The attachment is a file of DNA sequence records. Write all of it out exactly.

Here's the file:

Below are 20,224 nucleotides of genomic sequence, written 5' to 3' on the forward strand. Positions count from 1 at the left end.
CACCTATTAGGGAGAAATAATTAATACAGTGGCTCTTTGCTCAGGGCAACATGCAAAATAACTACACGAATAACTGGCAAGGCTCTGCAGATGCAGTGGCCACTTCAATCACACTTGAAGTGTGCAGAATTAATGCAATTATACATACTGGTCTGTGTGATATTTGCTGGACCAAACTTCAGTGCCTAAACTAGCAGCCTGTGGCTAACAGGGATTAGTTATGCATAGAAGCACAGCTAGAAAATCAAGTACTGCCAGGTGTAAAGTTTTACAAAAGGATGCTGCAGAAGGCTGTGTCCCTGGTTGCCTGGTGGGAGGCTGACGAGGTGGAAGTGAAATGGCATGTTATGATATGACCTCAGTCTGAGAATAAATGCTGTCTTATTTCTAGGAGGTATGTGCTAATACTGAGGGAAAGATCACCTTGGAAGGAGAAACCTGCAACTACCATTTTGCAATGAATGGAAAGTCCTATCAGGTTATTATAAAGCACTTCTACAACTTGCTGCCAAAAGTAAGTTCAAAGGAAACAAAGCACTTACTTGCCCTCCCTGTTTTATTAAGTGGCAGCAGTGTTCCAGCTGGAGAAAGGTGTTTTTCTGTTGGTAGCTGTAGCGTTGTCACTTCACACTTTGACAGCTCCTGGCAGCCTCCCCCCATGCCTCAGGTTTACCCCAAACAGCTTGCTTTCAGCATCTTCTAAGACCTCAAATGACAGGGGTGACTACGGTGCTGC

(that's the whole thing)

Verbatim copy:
Below are 20,224 nucleotides of genomic sequence, written 5' to 3' on the forward strand. Positions count from 1 at the left end.
CACCTATTAGGGAGAAATAATTAATACAGTGGCTCTTTGCTCAGGGCAACATGCAAAATAACTACACGAATAACTGGCAAGGCTCTGCAGATGCAGTGGCCACTTCAATCACACTTGAAGTGTGCAGAATTAATGCAATTATACATACTGGTCTGTGTGATATTTGCTGGACCAAACTTCAGTGCCTAAACTAGCAGCCTGTGGCTAACAGGGATTAGTTATGCATAGAAGCACAGCTAGAAAATCAAGTACTGCCAGGTGTAAAGTTTTACAAAAGGATGCTGCAGAAGGCTGTGTCCCTGGTTGCCTGGTGGGAGGCTGACGAGGTGGAAGTGAAATGGCATGTTATGATATGACCTCAGTCTGAGAATAAATGCTGTCTTATTTCTAGGAGGTATGTGCTAATACTGAGGGAAAGATCACCTTGGAAGGAGAAACCTGCAACTACCATTTTGCAATGAATGGAAAGTCCTATCAGGTTATTATAAAGCACTTCTACAACTTGCTGCCAAAAGTAAGTTCAAAGGAAACAAAGCACTTACTTGCCCTCCCTGTTTTATTAAGTGGCAGCAGTGTTCCAGCTGGAGAAAGGTGTTTTTCTGTTGGTAGCTGTAGCGTTGTCACTTCACACTTTGACAGCTCCTGGCAGCCTCCCCCCATGCCTCAGGTTTACCCCAAACAGCTTGCTTTCAGCATCTTCTAAGACCTCAAATGACAGGGGTGACTACGGTGCTGC